In 2009, President Obama vowed to overhaul the nation's immigration detention system. Since then, his administration has taken some steps to deliver on that promise, such as providing detainees improved access to medical care and closing troubled facilities. But it has yet to provide the most meaningful fix: ensuring that indigent immigrants in detention have access to legal counsel.
Until now, federal courts have held that only criminal defendants are entitled to court-appointed counsel. An immigration case, even if it involves detention, is a civil matter. As a result, the vast majority of detainees, including children and the mentally ill, are forced to represent themselves in immigration court.
This month, however, a federal judge in Los Angeles could help bring some fairness to the system. U.S. District Judge Dolly Gee has been asked to decide whether to grant class-action status in a lawsuit brought on behalf of mentally disabled immigrant detainees who don't have the money to pay for legal representation. If Gee certifies the class under the Rehabilitation Act, which requires the government to accommodate people with disabilities, it could help hundreds, if not thousands, of people.
That would be a great start. But much more is needed to ensure that all detainees are afforded fair treatment under the law.
A 2011 study, headed by a federal judge, found that immigrants with lawyers are five times more likely to win their cases than those without. Put simply, an immigrant's access to an attorney can be as important as the facts in his or her case.
The only reasonable solution is to provide attorneys to those immigrant detainees who need them. It would cost, of course, but due process comes with a price. And in some cases, assigning lawyers to detainees could actually lead to savings. The government spends an average of $40,000 a year on each detainee. Providing lawyers could help screen those cases. If a detainee had no legal case or grounds for relief, his attorney could explain that to him, and he would probably agree to leave the country rather than remain in detention, sometimes for years.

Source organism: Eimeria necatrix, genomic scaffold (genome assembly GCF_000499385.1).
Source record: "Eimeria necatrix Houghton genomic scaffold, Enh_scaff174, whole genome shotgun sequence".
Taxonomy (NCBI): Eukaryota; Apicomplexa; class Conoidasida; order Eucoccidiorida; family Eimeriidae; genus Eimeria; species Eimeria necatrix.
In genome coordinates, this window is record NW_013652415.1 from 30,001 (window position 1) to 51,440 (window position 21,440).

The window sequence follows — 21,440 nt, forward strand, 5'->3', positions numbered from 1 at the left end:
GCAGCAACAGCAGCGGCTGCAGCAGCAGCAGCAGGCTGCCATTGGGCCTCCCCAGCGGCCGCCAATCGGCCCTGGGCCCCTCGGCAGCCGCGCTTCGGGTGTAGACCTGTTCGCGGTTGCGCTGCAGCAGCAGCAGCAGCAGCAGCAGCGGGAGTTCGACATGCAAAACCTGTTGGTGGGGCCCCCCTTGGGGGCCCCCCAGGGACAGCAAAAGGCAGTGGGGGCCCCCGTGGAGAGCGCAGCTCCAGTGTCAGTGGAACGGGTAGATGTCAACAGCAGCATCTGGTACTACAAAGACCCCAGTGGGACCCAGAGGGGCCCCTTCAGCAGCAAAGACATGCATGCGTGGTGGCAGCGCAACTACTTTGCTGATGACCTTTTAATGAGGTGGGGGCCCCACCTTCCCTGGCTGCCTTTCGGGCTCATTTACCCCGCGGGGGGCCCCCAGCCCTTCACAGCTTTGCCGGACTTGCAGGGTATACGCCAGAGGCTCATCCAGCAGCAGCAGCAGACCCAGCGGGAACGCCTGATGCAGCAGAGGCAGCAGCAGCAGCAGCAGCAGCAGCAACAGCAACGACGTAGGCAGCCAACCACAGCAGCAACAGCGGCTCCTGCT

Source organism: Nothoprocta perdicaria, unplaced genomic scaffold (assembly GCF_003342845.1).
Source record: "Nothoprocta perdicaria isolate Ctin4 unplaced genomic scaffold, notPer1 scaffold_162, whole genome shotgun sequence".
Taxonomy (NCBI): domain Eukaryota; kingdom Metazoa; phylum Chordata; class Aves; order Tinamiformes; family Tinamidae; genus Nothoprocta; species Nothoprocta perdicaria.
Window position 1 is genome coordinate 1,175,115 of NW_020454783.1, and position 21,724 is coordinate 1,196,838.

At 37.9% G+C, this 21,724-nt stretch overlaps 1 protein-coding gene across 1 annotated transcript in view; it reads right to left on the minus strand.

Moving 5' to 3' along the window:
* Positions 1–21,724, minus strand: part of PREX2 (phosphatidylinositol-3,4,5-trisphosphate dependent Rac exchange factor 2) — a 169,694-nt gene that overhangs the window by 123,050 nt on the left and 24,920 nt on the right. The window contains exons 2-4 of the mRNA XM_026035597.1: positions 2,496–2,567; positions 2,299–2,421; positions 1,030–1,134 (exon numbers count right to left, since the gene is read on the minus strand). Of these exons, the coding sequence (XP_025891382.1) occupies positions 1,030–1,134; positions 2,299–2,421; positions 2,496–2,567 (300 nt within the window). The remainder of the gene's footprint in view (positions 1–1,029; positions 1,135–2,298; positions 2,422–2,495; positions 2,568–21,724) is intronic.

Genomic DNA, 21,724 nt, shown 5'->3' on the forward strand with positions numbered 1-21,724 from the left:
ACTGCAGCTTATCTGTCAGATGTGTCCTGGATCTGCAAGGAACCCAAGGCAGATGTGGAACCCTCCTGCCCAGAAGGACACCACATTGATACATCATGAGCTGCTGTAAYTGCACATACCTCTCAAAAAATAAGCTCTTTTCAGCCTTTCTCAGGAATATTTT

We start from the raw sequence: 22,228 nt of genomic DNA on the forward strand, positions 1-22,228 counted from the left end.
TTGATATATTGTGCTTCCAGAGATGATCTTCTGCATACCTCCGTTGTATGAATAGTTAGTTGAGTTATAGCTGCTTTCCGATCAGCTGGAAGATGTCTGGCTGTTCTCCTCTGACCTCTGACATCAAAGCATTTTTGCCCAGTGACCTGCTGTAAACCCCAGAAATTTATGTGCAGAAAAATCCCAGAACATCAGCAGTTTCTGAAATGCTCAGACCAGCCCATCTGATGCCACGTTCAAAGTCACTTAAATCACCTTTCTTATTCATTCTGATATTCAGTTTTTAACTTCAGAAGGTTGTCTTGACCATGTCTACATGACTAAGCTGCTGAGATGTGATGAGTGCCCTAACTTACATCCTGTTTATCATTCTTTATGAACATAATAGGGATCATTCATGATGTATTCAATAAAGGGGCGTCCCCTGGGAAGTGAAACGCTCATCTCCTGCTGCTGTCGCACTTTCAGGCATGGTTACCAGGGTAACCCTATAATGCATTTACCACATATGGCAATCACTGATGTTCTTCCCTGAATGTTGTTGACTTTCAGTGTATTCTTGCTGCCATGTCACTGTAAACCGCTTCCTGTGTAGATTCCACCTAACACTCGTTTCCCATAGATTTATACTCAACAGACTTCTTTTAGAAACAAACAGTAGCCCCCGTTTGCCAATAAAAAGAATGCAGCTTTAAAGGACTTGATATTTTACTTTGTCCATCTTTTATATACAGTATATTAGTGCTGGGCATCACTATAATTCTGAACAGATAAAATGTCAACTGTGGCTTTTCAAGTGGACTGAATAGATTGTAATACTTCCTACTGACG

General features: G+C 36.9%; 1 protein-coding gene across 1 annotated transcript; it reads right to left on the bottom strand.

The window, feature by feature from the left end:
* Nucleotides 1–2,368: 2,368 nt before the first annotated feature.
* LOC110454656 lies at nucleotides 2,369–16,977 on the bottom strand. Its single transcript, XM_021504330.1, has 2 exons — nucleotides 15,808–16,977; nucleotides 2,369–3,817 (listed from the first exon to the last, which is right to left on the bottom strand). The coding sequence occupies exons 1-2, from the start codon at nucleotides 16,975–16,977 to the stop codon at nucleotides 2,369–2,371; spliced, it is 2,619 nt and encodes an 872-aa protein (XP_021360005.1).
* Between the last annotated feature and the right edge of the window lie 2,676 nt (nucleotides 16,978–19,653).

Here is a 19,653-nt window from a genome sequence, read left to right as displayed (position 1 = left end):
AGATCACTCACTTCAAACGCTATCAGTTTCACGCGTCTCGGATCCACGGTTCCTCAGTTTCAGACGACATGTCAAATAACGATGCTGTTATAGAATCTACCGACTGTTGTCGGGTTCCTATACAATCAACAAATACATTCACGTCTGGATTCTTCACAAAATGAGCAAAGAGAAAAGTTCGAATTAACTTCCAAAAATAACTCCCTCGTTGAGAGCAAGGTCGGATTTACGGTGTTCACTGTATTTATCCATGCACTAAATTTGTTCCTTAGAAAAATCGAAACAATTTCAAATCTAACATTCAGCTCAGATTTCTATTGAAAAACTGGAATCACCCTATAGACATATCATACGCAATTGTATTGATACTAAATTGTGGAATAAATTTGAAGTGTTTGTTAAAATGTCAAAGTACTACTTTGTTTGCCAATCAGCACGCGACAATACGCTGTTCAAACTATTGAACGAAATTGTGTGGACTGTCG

More important, providing detainees with counsel could help prevent miscarriages of justice. Consider the case of Jose Antonio Franco, a mentally retarded man who faced deportation to Mexico after throwing a rock during a fight. A judge suspended his case rather than allow him to represent himself. As a result, Franco spent nearly five years in a Southern California detention center, without a hearing, because he had no attorney. He was released last year after lawyers with the American Civil Liberties Union and Public Counsel agreed to represent him.
As retired Supreme Court Justice John Paul Stevens noted in May, the need for legal representation for immigrants has grown so acute and the consequences so drastic that something must be done. Providing mentally disabled detainees court-appointed counsel is an important first step.